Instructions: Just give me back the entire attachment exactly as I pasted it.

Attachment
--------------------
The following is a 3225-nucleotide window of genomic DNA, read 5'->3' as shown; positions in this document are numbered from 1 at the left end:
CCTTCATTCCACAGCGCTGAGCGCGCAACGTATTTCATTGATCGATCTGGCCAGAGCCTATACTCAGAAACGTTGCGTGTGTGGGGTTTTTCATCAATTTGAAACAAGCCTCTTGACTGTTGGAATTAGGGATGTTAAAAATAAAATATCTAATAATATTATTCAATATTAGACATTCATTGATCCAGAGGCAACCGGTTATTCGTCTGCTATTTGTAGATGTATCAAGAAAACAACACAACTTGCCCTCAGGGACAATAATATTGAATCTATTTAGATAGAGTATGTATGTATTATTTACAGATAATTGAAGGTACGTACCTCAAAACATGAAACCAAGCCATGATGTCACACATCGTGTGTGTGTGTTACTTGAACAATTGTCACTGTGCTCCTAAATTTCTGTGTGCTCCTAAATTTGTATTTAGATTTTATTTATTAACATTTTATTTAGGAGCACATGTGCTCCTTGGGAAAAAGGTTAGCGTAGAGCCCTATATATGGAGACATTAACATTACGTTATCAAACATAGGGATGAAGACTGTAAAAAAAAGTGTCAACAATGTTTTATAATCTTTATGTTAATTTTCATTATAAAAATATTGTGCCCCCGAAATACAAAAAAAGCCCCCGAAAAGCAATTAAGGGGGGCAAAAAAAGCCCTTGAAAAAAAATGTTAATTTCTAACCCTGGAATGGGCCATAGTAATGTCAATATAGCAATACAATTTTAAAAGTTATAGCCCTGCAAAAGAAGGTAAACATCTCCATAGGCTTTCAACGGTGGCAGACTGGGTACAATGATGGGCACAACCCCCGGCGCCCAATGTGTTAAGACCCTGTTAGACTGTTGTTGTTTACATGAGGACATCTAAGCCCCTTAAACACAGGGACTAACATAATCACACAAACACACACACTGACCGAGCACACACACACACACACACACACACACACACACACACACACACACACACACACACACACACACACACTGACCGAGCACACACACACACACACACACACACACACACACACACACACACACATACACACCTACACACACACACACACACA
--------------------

The following is a 3225-nucleotide window of genomic DNA, read 5'->3' as shown; positions in this document are numbered from 1 at the left end:
CCTTCATTCCACAGCGCTGAGCGCGCAACGTATTTCATTGATCGATCTGGCCAGAGCCTATACTCAGAAACGTTGCGTGTGTGGGGTTTTTCATCAATTTGAAACAAGCCTCTTGACTGTTGGAATTAGGGATGTTAAAAATAAAATATCTAATAATATTATTCAATATTAGACATTCATTGATCCAGAGGCAACCGGTTATTCGTCTGCTATTTGTAGATGTATCAAGAAAACAACACAACTTGCCCTCAGGGACAATAATATTGAATCTATTTAGATAGAGTATGTATGTATTATTTACAGATAATTGAAGGTACGTACCTCAAAACATGAAACCAAGCCATGATGTCACACATCGTGTGTGTGTGTTACTTGAACAATTGTCACTGTGCTCCTAAATTTCTGTGTGCTCCTAAATTTGTATTTAGATTTTATTTATTAACATTTTATTTAGGAGCACATGTGCTCCTTGGGAAAAAGGTTAGCGTAGAGCCCTATATATGGAGACATTAACATTACGTTATCAAACATAGGGATGAAGACTGTAAAAAAAAGTGTCAACAATGTTTTATAATCTTTATGTTAATTTTCATTATAAAAATATTGTGCCCCCGAAATACAAAAAAAGCCCCCGAAAAGCAATTAAGGGGGGCAAAAAAAGCCCTTGAAAAAAAATGTTAATTTCTAACCCTGGAATGGGCCATAGTAATGTCAATATAGCAATACAATTTTAAAAGTTATAGCCCTGCAAAAGAAGGTAAACATCTCCATAGGCTTTCAACGGTGGCAGACTGGGTACAATGATGGGCACAACCCCCGGCGCCCAATGTGTTAAGACCCTGTTAGACTGTTGTTGTTTACATGAGGACATCTAAGCCCCTTAAACACAGGGACTAACATAATCACACAAACACACACACTGACCGAGCACACACACACACACACACACACACACACACACACACACACACACACACACACACACACACACACACTGACCGAGCACACACACACACACACACACACACACACACACACACACACACACATACACACCTACACACACACACACACACA